Each week, CAPA – Centre for Aviation, produces informative, thought provoking and detailed market analysis of the aviation industry. With supporting data included in every analysis, CAPA provides unrivalled and unparalleled intelligence. Here’s some of the reports published over the past week.
Bankruptcy proceedings for China’s HNA Group could have significant consequences for its large stable of airlines. While it is not yet clear exactly what will transpire during the group’s restructuring process, it is possible that it may have to divest more of its airlines. Such moves would likely prompt a degree of consolidation in the crowded mainland China market, or to a lesser extent in Hong Kong.
The HNA Group is not liquidating, but it will have to undertake court-supervised restructuring. It is the latest of several Asia-Pacific airline companies to find itself in this predicament – whether voluntarily or involuntarily – since the COVID-19 crisis began.
Of course, HNA Group’s financial woes and shaky condition predate the pandemic, and the sudden demand and revenue drop was the final straw.
TO READ ON, VISIT: HNA restructuring may mean ownership changes for China’s airlines
While inertia, rising COVID case numbers, quarantines and lockdowns strangle attempts to get people back in the air, the great and good have attended (in-person or virtually) the annual World Economic Forum at Davos in Switzerland in the last week of Jan-2021.
The lack of any substantial discussion there of the ever-deepening crisis for aviation that is COVID-19, and how to get out of it, raises the question of who can formulate a global policy to achieve that aim. Individual countries, run by politicians concerned with their ‘legacy’ and driven by national self-interest, are not going to rise to the challenge; nor, apparently, are collections of states like the European Union.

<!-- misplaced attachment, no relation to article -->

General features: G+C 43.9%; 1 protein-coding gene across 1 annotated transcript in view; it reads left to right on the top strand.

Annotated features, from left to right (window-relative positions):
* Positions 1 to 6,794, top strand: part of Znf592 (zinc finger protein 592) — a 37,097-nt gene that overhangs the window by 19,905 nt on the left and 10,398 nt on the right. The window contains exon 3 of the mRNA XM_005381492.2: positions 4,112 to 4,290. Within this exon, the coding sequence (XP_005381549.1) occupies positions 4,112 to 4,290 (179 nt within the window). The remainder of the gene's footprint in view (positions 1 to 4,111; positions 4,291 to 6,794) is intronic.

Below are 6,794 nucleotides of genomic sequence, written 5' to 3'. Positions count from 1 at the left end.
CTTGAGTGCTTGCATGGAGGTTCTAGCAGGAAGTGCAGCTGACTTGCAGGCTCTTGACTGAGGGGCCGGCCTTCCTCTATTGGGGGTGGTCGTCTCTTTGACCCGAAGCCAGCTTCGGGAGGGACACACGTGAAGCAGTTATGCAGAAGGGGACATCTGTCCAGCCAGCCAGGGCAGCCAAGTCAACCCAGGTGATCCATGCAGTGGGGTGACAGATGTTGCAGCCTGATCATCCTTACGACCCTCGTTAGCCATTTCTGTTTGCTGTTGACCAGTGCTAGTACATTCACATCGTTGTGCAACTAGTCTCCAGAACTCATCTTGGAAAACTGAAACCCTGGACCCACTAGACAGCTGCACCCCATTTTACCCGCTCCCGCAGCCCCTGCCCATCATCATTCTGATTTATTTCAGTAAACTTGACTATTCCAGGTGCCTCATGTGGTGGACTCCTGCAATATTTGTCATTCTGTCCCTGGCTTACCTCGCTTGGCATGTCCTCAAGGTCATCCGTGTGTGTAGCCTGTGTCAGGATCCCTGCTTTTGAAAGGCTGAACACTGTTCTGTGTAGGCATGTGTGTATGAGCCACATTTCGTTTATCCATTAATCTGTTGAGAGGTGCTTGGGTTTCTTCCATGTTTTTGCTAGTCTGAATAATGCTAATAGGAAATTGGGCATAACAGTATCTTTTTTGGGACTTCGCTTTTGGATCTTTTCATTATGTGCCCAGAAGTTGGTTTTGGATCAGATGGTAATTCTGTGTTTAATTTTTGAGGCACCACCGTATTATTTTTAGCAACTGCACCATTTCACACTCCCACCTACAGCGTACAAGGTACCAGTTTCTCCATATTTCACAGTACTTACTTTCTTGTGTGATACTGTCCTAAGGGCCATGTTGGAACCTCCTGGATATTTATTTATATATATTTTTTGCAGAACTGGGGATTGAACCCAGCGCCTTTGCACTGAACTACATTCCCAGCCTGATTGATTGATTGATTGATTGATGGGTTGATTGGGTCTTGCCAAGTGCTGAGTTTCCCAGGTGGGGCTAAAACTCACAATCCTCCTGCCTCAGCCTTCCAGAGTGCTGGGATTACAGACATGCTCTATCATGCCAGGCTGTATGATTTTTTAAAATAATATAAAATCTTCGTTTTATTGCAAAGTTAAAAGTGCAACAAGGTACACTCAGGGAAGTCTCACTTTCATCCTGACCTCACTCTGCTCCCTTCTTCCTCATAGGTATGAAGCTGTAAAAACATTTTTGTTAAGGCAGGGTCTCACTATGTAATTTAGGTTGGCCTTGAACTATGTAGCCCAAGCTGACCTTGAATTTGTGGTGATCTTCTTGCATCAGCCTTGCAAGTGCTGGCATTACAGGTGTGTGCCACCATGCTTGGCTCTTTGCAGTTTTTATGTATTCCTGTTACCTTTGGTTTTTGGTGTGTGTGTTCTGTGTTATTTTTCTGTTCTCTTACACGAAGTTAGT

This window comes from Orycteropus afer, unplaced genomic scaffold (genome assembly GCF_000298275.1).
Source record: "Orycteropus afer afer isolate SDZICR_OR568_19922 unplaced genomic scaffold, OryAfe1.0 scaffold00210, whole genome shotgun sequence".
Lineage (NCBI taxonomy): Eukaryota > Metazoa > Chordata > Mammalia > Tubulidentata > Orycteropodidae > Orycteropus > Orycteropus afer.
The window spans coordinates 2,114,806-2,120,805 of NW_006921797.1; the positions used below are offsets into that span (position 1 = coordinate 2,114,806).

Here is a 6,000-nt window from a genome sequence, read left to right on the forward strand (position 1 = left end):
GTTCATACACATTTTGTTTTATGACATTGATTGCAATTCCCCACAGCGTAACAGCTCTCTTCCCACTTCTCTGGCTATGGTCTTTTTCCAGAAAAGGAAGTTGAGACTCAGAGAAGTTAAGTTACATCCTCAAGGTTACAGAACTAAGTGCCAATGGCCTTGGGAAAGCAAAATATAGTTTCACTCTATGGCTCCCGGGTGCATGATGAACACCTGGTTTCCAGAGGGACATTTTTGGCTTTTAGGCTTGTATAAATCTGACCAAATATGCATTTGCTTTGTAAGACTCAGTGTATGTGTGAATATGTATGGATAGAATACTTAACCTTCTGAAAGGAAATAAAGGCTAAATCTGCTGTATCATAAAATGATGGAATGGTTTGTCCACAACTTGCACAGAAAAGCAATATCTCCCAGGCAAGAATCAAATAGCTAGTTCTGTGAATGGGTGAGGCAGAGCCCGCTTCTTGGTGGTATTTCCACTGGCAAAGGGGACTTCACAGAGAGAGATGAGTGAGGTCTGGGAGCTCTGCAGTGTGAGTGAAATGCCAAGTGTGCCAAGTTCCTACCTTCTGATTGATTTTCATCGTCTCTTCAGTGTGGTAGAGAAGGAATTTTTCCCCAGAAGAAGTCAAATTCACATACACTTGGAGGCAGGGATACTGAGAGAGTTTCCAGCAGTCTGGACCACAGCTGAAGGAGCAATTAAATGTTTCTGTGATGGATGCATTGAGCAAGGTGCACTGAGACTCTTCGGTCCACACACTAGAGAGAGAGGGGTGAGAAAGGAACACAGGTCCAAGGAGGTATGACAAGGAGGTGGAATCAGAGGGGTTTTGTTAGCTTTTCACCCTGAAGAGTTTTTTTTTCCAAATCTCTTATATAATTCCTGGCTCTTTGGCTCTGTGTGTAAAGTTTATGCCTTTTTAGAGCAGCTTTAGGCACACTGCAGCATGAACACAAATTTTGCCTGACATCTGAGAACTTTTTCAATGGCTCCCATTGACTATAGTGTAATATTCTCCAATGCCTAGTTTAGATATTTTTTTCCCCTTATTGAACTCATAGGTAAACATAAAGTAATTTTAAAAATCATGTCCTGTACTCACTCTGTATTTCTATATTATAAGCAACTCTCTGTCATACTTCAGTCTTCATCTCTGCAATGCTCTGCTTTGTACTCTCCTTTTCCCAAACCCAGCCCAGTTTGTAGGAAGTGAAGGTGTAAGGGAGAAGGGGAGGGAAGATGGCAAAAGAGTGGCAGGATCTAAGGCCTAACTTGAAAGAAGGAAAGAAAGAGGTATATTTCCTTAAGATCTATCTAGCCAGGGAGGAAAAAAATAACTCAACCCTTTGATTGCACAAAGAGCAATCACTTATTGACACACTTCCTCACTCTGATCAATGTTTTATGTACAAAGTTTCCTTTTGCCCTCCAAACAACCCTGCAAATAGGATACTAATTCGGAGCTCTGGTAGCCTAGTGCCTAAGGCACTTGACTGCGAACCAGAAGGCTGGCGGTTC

The only remedy must surely come from the United Nations and its agencies, in league with knowledgeable aviation and tourism organisations.
This report examines some of the questions those bodies should be – but aren’t – answering.
TO READ ON, VISIT: Davos conference avoids critical questions on COVID and aviation
What is surprising about 2020 is not how many airlines collapsed or entered bankruptcy of one kind or another. Only around 30, out of a total of thousands.
The surprise, in an unimaginably dreadful year, where international capacity fell to around one tenth of its previous level and many domestic operations fared only slightly better, was that so few airlines went out of business.
And, at the same time many new airlines saw fit to enter the market.
TO READ ON, VISIT: Only a few airlines collapsed in 2020
US value airlines are joining their larger counterparts in believing an inflection point in demand could occur in the back half of 2021 as vaccine distribution and administration becomes more widespread.
Alaska is declaring that it will be moving towards a sizeable restoration of 2019 capacity by the US summer travel season, while JetBlue and Southwest have not offered any projections for that same period. A potential added layer of uncertainty is emerging as reportedly the US government is considering requiring COVID-19 testing for domestic air travel.
For now, those airlines are attempting to drive passenger volume through stimulation, and that scenario is not likely to change anytime soon as pandemic challenges continue to blunt demand in 1Q2021.
TO READ ON, VISIT: US value airlines look for inflection point, but uncertainty abounds
There are some signs that Europe’s airline capacity may be close to bottoming out again. Weekly seats in the week of 1-Feb-2021 are down by 74.4% versus 2019, and the trend has been within a percentage point of this for three weeks.
However, new short term traffic scenarios from EUROCONTROL suggest that activity will remain low through 1Q2021 and only start to rise in Apr-2021 or May-2021.
Moreover, Europe’s seat capacity continues to underperform the rest of the world this week. Middle East is down by 55.6%, Africa is down by 50.5%, North America by 47.8%, Asia Pacific by 44.7%, and Latin America by 42.1%.
EUROCONTROL’s two scenarios both depict a flat bottom to the current cycle, with only a gentle rise in 2Q2021. Neither expects last summer’s peak (reached in Aug-2020, when ATMs in Europe were -51% and seats were -55% versus 2019) before the end of 2Q2021 at the earliest.